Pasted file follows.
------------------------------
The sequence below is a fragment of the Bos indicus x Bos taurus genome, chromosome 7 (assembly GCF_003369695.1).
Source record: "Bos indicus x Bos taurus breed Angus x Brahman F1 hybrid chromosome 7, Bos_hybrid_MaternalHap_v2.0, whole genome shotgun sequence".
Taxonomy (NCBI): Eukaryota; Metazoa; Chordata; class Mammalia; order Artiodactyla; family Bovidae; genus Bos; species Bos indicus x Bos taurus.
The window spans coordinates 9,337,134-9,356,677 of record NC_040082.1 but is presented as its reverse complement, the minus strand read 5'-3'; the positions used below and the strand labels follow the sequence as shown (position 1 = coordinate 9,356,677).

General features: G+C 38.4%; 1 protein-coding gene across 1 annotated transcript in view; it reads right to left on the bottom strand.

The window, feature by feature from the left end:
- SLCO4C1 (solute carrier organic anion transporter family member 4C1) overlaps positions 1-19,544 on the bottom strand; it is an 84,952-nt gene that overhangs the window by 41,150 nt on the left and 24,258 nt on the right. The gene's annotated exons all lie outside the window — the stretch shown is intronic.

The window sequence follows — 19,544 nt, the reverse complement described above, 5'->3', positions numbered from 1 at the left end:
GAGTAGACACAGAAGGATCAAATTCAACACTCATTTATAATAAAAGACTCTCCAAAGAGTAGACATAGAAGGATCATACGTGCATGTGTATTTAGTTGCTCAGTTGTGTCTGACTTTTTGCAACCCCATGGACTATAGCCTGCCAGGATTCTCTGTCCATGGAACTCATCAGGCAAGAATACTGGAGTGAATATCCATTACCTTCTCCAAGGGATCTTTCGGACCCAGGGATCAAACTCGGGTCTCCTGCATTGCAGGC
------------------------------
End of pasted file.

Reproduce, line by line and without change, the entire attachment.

The sequence below is a fragment of the Bos indicus x Bos taurus genome, chromosome 7 (assembly GCF_003369695.1).
Source record: "Bos indicus x Bos taurus breed Angus x Brahman F1 hybrid chromosome 7, Bos_hybrid_MaternalHap_v2.0, whole genome shotgun sequence".
Taxonomy (NCBI): Eukaryota; Metazoa; Chordata; class Mammalia; order Artiodactyla; family Bovidae; genus Bos; species Bos indicus x Bos taurus.
The window spans coordinates 9,337,134-9,356,677 of record NC_040082.1 but is presented as its reverse complement, the minus strand read 5'-3'; the positions used below and the strand labels follow the sequence as shown (position 1 = coordinate 9,356,677).

General features: G+C 38.4%; 1 protein-coding gene across 1 annotated transcript in view; it reads right to left on the bottom strand.

The window, feature by feature from the left end:
- SLCO4C1 (solute carrier organic anion transporter family member 4C1) overlaps positions 1-19,544 on the bottom strand; it is an 84,952-nt gene that overhangs the window by 41,150 nt on the left and 24,258 nt on the right. The gene's annotated exons all lie outside the window — the stretch shown is intronic.

The window sequence follows — 19,544 nt, the reverse complement described above, 5'->3', positions numbered from 1 at the left end:
GAGTAGACACAGAAGGATCAAATTCAACACTCATTTATAATAAAAGACTCTCCAAAGAGTAGACATAGAAGGATCATACGTGCATGTGTATTTAGTTGCTCAGTTGTGTCTGACTTTTTGCAACCCCATGGACTATAGCCTGCCAGGATTCTCTGTCCATGGAACTCATCAGGCAAGAATACTGGAGTGAATATCCATTACCTTCTCCAAGGGATCTTTCGGACCCAGGGATCAAACTCGGGTCTCCTGCATTGCAGGC